As first time participants in the OU Home and Job Relocation Fair (popularly known as the OU Jewish Communities Fair), representatives of the Young Israel of East Brunswick (YIEB) in central New Jersey knew a game plan was necessary to achieve their goal of enticing young families to move there. Priding itself as “a one shul community,” YIEB has welcomed 15 new families since the OU Fair, held in April 2013.
Bringing new families into the community has been a goal of YIEB in recent years.
When the Tuchman family arrived in 1996, approximately 120 families belonged to the Young Israel. For the next ten years, the community enjoyed a steady increase of about ten new families a year. “East Brunswick was typically a community where people bought instead of rented. Once the recession hit, the housing market collapse reduced the influx of new families,” described Elyse Tuchman, who is part of a core group of volunteers dedicated to recruitment efforts.
In 2010, YIEB, an OU member synagogue, hired the young and dynamic Rabbi Jay Weinstein as senior rabbi as part of its initiative to appeal to a new generation. Like other small-town communities, East Brunswick knew its biggest challenge to appeal to newcomers was simply to get its name known.
“We have a rabbi who works day and night for the betterment of our community and gets our shul involved in everything from federation events, youth programming, meetings with political figures, hosting scholars-in-residence, and inviting OU leadership,” Elyse stressed. “He also feels it is important to form personal connections with all our members. He wants people to learn. He wants people to think. He wants people to care.”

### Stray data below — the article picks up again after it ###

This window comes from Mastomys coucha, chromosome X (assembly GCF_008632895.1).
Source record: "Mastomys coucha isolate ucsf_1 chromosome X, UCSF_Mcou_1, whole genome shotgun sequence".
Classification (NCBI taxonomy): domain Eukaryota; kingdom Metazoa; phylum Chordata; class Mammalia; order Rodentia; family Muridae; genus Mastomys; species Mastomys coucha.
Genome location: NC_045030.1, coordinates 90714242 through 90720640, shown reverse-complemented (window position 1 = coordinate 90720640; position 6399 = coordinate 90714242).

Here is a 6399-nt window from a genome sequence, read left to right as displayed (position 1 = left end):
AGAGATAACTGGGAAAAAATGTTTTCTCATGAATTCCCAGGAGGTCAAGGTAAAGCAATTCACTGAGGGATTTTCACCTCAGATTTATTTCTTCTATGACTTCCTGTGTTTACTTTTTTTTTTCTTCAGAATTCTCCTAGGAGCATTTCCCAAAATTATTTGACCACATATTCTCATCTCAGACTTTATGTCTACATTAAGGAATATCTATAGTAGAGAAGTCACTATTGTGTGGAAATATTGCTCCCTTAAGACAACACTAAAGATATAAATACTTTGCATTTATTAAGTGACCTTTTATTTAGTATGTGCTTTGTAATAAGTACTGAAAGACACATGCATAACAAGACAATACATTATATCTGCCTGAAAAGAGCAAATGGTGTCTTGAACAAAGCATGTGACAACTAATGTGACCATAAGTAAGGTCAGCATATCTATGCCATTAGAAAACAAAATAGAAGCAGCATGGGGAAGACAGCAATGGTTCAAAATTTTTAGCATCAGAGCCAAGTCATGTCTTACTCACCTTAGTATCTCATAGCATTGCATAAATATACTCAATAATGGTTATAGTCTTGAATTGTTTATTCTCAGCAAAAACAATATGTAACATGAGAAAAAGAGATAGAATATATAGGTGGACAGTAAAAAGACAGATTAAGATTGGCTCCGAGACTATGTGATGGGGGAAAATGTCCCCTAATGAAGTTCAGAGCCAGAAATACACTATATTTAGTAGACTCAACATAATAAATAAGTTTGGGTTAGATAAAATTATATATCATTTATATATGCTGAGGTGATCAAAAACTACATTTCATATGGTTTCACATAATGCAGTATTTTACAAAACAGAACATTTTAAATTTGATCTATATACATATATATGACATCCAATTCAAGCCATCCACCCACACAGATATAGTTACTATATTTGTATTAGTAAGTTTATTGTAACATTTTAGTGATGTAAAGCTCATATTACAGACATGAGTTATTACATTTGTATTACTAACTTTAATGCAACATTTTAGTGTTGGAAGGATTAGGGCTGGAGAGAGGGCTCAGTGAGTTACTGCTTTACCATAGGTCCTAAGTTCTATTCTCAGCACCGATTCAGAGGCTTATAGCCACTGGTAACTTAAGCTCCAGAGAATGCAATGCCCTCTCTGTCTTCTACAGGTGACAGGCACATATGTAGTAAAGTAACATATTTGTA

Coming from OU member Congregation Shaare Tefilla in Dallas where he served as the assistant rabbi, Rabbi Weinstein had participated in prior OU Community Fairs and encouraged his new congregation to participate.
Forty-one communities from across the United States were selected to present at the Fair and more than 1,300 Jews from across the spectrum of Jewish observance filtered in and out of the Metropolitan Pavilion in New York City. Among them were Chaim and Miriam Plumer, then engaged to be married; and Avi and Allison Platschek, then living in Fresh Meadows, Queens. Both couples moved to East Brunswick as a result of the relationship initiated at the Fair.
The Platscheks had been to the OU Communities Fair in 2011 (it is coordinated every other year), looking for a warm, caring, close knit community, smaller in size, with affordable housing and quality yeshivot. They felt “the Fair gave us opportunities to meet individuals from various communities, collect literature, information and contacts” that certainly assisted in their decision making.